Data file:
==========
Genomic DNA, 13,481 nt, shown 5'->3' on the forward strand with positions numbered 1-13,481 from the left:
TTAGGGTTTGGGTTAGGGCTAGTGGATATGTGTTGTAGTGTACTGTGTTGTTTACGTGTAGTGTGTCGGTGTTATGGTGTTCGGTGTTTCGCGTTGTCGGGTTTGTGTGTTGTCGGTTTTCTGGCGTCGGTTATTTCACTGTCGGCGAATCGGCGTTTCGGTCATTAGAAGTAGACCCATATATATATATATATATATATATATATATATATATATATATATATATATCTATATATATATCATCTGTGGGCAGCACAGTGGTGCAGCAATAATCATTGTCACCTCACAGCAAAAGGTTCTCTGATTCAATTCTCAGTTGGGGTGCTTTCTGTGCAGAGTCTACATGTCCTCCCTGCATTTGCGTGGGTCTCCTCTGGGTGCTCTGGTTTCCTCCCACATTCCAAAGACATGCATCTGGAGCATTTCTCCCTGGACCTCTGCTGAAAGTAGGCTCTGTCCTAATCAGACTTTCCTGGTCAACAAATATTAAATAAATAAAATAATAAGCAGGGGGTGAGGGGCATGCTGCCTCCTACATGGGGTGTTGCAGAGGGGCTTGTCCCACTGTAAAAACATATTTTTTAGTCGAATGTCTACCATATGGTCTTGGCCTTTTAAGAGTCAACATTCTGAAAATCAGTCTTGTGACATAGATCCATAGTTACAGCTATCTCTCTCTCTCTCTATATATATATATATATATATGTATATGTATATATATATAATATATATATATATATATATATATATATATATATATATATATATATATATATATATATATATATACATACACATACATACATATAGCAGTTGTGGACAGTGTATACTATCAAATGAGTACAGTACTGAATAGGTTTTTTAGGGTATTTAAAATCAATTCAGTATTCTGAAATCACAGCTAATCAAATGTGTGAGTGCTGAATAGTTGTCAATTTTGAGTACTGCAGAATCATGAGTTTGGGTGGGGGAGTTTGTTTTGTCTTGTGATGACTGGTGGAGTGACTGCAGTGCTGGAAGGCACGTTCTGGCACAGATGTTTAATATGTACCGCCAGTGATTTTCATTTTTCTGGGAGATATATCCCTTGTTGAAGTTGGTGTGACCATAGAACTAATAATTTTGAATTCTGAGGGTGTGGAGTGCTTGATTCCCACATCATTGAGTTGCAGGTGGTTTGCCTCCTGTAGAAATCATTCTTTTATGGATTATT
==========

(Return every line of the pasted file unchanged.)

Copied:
Genomic DNA, 13,481 nt, shown 5'->3' on the forward strand with positions numbered 1-13,481 from the left:
TTAGGGTTTGGGTTAGGGCTAGTGGATATGTGTTGTAGTGTACTGTGTTGTTTACGTGTAGTGTGTCGGTGTTATGGTGTTCGGTGTTTCGCGTTGTCGGGTTTGTGTGTTGTCGGTTTTCTGGCGTCGGTTATTTCACTGTCGGCGAATCGGCGTTTCGGTCATTAGAAGTAGACCCATATATATATATATATATATATATATATATATATATATATATATATATATCTATATATATATCATCTGTGGGCAGCACAGTGGTGCAGCAATAATCATTGTCACCTCACAGCAAAAGGTTCTCTGATTCAATTCTCAGTTGGGGTGCTTTCTGTGCAGAGTCTACATGTCCTCCCTGCATTTGCGTGGGTCTCCTCTGGGTGCTCTGGTTTCCTCCCACATTCCAAAGACATGCATCTGGAGCATTTCTCCCTGGACCTCTGCTGAAAGTAGGCTCTGTCCTAATCAGACTTTCCTGGTCAACAAATATTAAATAAATAAAATAATAAGCAGGGGGTGAGGGGCATGCTGCCTCCTACATGGGGTGTTGCAGAGGGGCTTGTCCCACTGTAAAAACATATTTTTTAGTCGAATGTCTACCATATGGTCTTGGCCTTTTAAGAGTCAACATTCTGAAAATCAGTCTTGTGACATAGATCCATAGTTACAGCTATCTCTCTCTCTCTCTATATATATATATATATATATGTATATGTATATATATATAATATATATATATATATATATATATATATATATATATATATATATATATATATATATATATATATACATACACATACATACATATAGCAGTTGTGGACAGTGTATACTATCAAATGAGTACAGTACTGAATAGGTTTTTTAGGGTATTTAAAATCAATTCAGTATTCTGAAATCACAGCTAATCAAATGTGTGAGTGCTGAATAGTTGTCAATTTTGAGTACTGCAGAATCATGAGTTTGGGTGGGGGAGTTTGTTTTGTCTTGTGATGACTGGTGGAGTGACTGCAGTGCTGGAAGGCACGTTCTGGCACAGATGTTTAATATGTACCGCCAGTGATTTTCATTTTTCTGGGAGATATATCCCTTGTTGAAGTTGGTGTGACCATAGAACTAATAATTTTGAATTCTGAGGGTGTGGAGTGCTTGATTCCCACATCATTGAGTTGCAGGTGGTTTGCCTCCTGTAGAAATCATTCTTTTATGGATTATT